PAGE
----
John Gebhardt: Making the GI Bill work for veterans
Published: Monday, January 21, 2013 at 6:01 a.m.
Last Modified: Friday, January 18, 2013 at 11:09 p.m.
Serving your country and the great state of Florida during war can be traumatic at best, deadly at worst. Returning to the loving fold of family and friends can do much to transition the veteran back into a productive civilian life.
Many, about 60 percent, decide to use their earned GI Bill to attain a post-secondary education or a trade skill. Florida's 12 state universities and 28 community colleges each have a different guideline for the veteran to establish residency for in-state tuition.
Each base their guidelines on Florida Department of Education requirements that do not specifically address the status of returning veterans. While a veteran may receive in-state tuition status at one or more of these schools, others will rule them to be out-of-state residents for purposes of tuition (causing three times the charge for tuition, most that the veteran must pay out of pocket).
For example, a veteran who was born in Florida, graduated from high school in Florida and entered the military in Florida can be charged out-of-state tuition following their honorable separation (completion of duty agreement) from the military.
Unjust? Sure is.
The Florida Department Of Education and the governor are remiss to allow each school to use a different standard for veterans to determine in- or out-of-state fees.
So here you are, a combat sergeant returning home to Florida, maybe two tours in combat, maybe three, and a school will rule you to be an out-of-state resident. It's hard to swallow that home soil would treat a favorite son this way and easy to say the heck with it all and go to one of the seven states in the nation that provide in-state tuition automatically to any veteran wanting to attend a post-secondary institution.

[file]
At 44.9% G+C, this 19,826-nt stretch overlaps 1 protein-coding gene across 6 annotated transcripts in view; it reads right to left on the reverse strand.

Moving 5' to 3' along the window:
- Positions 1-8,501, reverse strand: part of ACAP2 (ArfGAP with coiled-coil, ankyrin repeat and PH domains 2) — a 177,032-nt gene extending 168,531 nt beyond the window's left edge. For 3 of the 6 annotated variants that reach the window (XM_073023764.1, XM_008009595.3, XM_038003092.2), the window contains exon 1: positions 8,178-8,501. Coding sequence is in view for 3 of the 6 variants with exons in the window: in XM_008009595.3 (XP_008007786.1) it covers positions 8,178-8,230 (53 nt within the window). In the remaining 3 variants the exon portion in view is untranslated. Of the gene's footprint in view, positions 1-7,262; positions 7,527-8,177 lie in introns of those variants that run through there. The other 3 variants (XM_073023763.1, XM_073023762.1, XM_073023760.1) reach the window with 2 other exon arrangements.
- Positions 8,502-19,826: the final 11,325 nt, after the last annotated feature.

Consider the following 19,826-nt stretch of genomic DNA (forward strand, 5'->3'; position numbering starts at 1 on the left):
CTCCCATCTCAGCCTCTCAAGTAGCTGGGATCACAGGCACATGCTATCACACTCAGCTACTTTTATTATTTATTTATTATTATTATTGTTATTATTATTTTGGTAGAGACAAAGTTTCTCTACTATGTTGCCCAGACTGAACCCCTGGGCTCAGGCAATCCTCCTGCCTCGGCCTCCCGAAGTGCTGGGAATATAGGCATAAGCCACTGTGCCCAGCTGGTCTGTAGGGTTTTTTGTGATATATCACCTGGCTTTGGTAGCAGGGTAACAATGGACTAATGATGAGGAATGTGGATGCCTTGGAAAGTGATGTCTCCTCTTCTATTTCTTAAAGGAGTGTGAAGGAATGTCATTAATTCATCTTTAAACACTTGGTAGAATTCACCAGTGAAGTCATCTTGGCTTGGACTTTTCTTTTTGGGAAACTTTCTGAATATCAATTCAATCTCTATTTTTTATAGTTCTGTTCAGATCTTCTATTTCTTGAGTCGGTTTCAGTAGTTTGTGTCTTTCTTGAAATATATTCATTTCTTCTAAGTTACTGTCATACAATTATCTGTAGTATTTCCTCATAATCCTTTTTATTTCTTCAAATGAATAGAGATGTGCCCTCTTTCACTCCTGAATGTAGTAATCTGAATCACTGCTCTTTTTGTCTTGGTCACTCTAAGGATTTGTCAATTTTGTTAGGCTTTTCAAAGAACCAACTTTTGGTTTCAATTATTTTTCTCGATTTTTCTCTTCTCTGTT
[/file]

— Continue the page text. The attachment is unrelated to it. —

There you have it; those states welcome all veterans who have served this greatest of nations, as each state is served equally. Comrades have died serving each state equally.
We call upon the governor to direct the Florida Department of Education to allow any veteran applying for post-secondary education to present exactly one proof of residency. This proof might be their separation document stating Florida as home of record or address after separation, a driver's license, a voter registration card, home ownership or other proof.
We should be honored that a veteran chooses Florida as their home after serving this country. They bring diverse life experience to a campus, enriching the lives of fellow students who have not served. They also bring a federal education package called the GI Bill that can pay over $100,000 while they attain their educational goal.
It makes sense, it is only right, and it must be done.
John Gebhardt is a veterans advocate at Santa Fe College and the University of Florida.
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